Beginning November 10, 1935, the Springfield Leader & Press began a campaign to assure Springfield children that Santa really does exist. The newspaper started with a letter to Santa contest and then proceeded to hire Captain F. E. Kleinschmidt, an arctic explorer, to travel to the North Pole.
Captain Kleinschmidt sent in-depth descriptions of his travels, complete with photographs, to the newspaper. Once he and his wife reached the North Pole, he gave an exhaustive account of all the wonderful, magical things in Santa’s workshop. This culminated in Santa visiting Springfield by train and an appearance at the Electric Theater (later known as the Fox Theater) and a movie by Captain Kleinschmidt. The following article is edited due to its length.
Santa's Fairies Busily Working -- Explorers are Admitted to Palace and Workshop Where Toys are Made.Springfield Leader & Press, November 29, 1935, page 4.
"After a difficult and dangerous journey on behalf of child readers of the Springfield Newspapers, Captain and Mrs. P. E. Kleinschmidt, have actually reached the true and magic home of Santa Claus in the far, far, white north.
"Here is another report by wireless from Captain Kleinschmidt, describing their adventures in Santa's castle:
"We traveled what seemed miles and miles through the gigantic gift shop, but never grew tired looking for there is always something new and marvelous in the toys Santa invents for every Christmas.
"Finally, Santa said 'Now let us start at the bottom,' and he led the way to a moving stairway. Descending we had glimpses of floor after floor of all kinds of rooms where armies of gnomes and fairies were working, shaping wood and steel, assembling, molding, painting and packing things.
"At last we came to the bottom. The chief gnome and all his fellow-workers wore engineers' uniforms.
"'This is my great power house,' Santa explained. 'You know about the axis of the earth which points to the Polar Star and on which the world spins around. I have connected my machinery with this axis, and the power that spins the earth drives all my machinery, the lathes and saws and drills, for you know it takes a lot of power to manufacture toys for over 50 million children every year...'
"We went up again, this time on an elevator, and as we passed one floor after another, we noticed instead of numbers the names of different countries. On the top floor we read 'United States' and at a sign from Santa the gnomes stopped the elevator.
"Here was a large room with countless desks on which gnomes were writing in books, like a huge library. But they were not story books. They were ledgers numbered and alphabetically arranged. The room was divided into sections and each section bore the name of a state...in which the deeds of children are recorded from year to year.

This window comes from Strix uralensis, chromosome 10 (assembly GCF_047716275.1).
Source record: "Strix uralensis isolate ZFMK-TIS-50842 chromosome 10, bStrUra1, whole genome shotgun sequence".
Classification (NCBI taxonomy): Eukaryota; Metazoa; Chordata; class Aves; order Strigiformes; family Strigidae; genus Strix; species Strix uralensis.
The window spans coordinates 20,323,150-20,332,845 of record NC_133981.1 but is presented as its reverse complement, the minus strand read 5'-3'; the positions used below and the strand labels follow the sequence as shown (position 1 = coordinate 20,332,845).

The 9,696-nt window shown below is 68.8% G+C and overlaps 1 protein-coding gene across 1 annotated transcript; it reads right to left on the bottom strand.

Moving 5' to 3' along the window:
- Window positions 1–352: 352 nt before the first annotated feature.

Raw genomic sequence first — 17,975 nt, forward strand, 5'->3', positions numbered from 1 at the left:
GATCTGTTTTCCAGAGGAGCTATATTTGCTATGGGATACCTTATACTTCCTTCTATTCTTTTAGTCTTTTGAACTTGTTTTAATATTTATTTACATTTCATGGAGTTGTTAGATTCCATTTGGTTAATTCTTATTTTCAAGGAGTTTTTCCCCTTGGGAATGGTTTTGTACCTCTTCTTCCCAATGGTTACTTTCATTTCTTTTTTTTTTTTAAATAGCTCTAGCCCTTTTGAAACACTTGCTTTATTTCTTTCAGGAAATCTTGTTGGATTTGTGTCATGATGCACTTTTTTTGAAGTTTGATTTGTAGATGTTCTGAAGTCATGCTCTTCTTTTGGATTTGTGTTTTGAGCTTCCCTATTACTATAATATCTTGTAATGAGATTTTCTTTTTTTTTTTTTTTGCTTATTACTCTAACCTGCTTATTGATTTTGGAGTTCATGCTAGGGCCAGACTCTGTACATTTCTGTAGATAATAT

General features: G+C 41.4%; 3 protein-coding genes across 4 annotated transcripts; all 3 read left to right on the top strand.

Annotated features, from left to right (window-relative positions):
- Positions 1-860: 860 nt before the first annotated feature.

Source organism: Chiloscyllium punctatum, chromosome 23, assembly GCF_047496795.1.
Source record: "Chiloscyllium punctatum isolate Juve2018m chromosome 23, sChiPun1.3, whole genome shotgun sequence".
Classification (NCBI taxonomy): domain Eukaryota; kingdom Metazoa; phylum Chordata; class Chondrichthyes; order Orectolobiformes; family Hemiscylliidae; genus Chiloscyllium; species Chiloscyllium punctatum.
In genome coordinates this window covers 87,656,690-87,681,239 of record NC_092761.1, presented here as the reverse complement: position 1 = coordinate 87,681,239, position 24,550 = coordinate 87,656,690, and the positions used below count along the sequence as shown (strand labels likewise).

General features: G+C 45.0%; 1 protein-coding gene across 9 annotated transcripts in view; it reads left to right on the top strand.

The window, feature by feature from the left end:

"'You are sent from Missouri; and here you are,' Santa laughed and sure enough we found Missouri labeled.
"'Now let's see,' said Santa, and he took a book, turned over the pages and to our amazement there was written 'Springfield Newspapers want to make boys and girls happy in the Ozarks. Send out an expedition to Santa Claus land?' And there were the names of the boys and girls who had written letters in the Santa Claus contest...I glanced over some of the books marked Missouri and there saw the names of hundreds of Springfield children.
"'The world is increasing in population and getting better all the time, and my work grows larger and larger every year,' Santa said. 'It makes me happier the longer I live, but you know,' and Santa's eyes twinkled, 'the children who give me more work and who keep the pens of gnomes the busiest in chalking up good deeds, are the Boy Scouts. Look at that row of books all marked 'Boy Scouts'. Ever since that organization started, I have had to put on a thousand extra gnomes each year.'
"We were getting tired and our eyes and minds were getting sleepy from all the wonderful sights. Mrs. K. wondered where we were going to sleep for the castle certainly never had expected any guests, and the beds we had seen were so tiny no human being could possibly be in them. But Santa had already provided for our needs.
"Gnomes and fairies had prepared fairylike bedrooms and our Eskimos stood gaping in wonder when they beheld their quarters...All at once she [Mrs. Kleinschmit] gave a gasp and sat down on the bed laughing until she could not speak. I could not see anything to laugh at but a beautiful eider down blanket covered with silky lace, until she pointed to the foot of the bed. I examined it closely and above all things the beautiful wrought iron legs were thick colored candy sticks. The bed panels that looked like polished bird's eye maple were taffy full of nuts. What looked like a wonderful mahogany dresser was made of chocolate and the knots were nuts. The mirrors were rock crystal candy. I recalled the fairy tale of Hansel and Gretel and the witch who lived in a gingerbread house, but I never, as a grown up man expected to live in a similar house."
To Be Continued...
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